Gratefulness is something hard to explain, yet it affects every aspect of my life. Nothing has come easy for anyone this year, but that is the best time to reflect, take stock of your life, and be grateful for what you have. If I have spent half of the last two years in a shelter, losing my family three times, and am still grateful for every day of my life with everything happening in the world, you too can find a way with help from your new friend Midge.
Learn to be grateful for the simple things. I love how my volunteer friend Susan always has the best treats, a simple break in my day to stop and smell the bacon bits. No matter how hard my day has been, I’m grateful for the moment I spend with someone who makes me feel important to her. I’m grateful for the way Ann scratches my ears. My tongue lolling about as she hits the perfect spot. I smile at her, she smiles back. I like to think my happiness makes her happy. Find a way to share your happiness with others; a frown is as infectious as a smile, but I get more belly rubs with my smile. I’m grateful when my friend Nicole says “hi” as she walks by. She took my picture once, she made me wear a party hat, now she always says hi. She doesn’t have to, she meets dozens of dogs every week, but she always makes me feel good to be me; cherish the times those around you make you feel special.
Today could be the day I find a home. It could be tomorrow. Until then, I wait; I’m grateful for patience. When the puppy in the kennel next to me discovered a squeaky toy for the first time, god help us all. When I’m lounging in the sun, Squeak, or eating dinner, squeaky squeak. He tests my patience every day, but it’s important to see things from someone else’s perspective when you’re feeling frustrated. I remember being him, I remember that same happy innocence. Granted, if I have the chance, I am stealing that squeaker during my nap times.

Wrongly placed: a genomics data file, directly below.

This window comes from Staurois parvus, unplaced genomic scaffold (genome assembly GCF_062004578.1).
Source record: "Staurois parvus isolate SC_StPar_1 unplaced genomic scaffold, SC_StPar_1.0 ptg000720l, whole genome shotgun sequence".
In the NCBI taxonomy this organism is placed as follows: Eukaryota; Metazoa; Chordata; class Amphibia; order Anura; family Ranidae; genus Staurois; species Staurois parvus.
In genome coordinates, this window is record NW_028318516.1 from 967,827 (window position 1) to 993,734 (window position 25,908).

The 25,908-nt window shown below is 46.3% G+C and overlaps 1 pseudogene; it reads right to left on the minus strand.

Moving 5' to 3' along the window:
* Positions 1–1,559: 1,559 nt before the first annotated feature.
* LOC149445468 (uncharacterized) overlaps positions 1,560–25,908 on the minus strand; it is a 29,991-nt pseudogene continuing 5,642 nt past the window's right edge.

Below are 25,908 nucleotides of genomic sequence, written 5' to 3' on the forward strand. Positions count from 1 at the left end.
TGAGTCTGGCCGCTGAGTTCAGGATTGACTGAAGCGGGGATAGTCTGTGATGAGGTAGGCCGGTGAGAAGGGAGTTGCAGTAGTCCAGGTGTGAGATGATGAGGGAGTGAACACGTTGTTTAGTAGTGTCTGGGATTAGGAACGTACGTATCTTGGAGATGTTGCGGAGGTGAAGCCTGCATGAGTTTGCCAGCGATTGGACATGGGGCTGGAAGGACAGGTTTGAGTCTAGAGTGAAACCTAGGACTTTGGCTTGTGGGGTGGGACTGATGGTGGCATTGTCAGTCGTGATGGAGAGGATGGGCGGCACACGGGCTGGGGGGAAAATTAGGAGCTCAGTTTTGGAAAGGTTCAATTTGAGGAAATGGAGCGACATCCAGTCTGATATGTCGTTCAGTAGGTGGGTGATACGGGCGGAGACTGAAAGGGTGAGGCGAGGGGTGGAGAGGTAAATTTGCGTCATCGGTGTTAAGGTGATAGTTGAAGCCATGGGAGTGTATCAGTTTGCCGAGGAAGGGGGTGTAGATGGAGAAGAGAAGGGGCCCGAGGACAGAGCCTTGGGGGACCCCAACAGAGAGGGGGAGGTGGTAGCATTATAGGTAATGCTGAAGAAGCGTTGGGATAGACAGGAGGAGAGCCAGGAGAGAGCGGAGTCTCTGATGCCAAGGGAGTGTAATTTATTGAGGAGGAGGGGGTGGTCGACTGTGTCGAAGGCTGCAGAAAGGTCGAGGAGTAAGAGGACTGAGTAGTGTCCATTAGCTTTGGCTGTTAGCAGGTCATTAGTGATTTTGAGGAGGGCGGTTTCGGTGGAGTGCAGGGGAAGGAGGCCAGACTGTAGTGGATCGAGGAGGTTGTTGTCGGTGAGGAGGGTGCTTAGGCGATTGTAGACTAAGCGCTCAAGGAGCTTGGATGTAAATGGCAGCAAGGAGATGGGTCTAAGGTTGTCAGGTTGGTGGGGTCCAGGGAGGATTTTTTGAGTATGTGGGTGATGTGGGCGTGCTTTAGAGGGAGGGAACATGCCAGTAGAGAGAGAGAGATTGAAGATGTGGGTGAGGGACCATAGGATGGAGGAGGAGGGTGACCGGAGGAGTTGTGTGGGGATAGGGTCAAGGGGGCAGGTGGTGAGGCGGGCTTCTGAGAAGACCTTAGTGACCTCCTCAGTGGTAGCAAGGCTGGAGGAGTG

I’m grateful for those who help. When AAWL modified their volunteering to keep everyone safe, but still spend lots of time with dogs and cats, I had friends come at 6am for walks. I’m barely awake at 6am, but they dedicated their free time to spend time with me. People asked how they could help. They never fostered before, but knew it was important and wanted to learn. Some of my closest friends spent weeks in homes relaxing, recuperating from surgery, or taking day trips up North. Other people knew the struggles of a shelter when donations started to dwindle and brought bags of food, sanitizer, and toys every day. For a place that dedicates their lives to rescuing homeless animals and relies on donations to keep their doors open, there were days AAWL wanted for nothing. When you’re sad, helping others will give you the happiness you’ve been looking for.
I’m grateful for my warm bed every night and a full belly (maybe more than full, I think I gained that COVID-19 lbs…). Not everyone, or every dog, is as lucky as me. I only look into other dog’s kennels to see if they have enough toys or snacks, not to see if they have more than me. Even things that may seem trivial to you could mean the world to someone else. If you have enough, share with those who may not. Unless it’s a squeaky ball, do not share with that puppy.
I’m grateful to know life is too short to not be happy. I may be in a shelter and not a home, but I have people here who love me. I may not have a family, but I have friends that make me laugh. I may not have been adopted yet, but I have the chance at a new life soon, maybe with you?. There will always be hard times in your life, there will always be times of sadness, but be grateful for the silver linings. If your gal Midge can do it, so can you.
AMAZING UPDATE: Midge has found her furever home!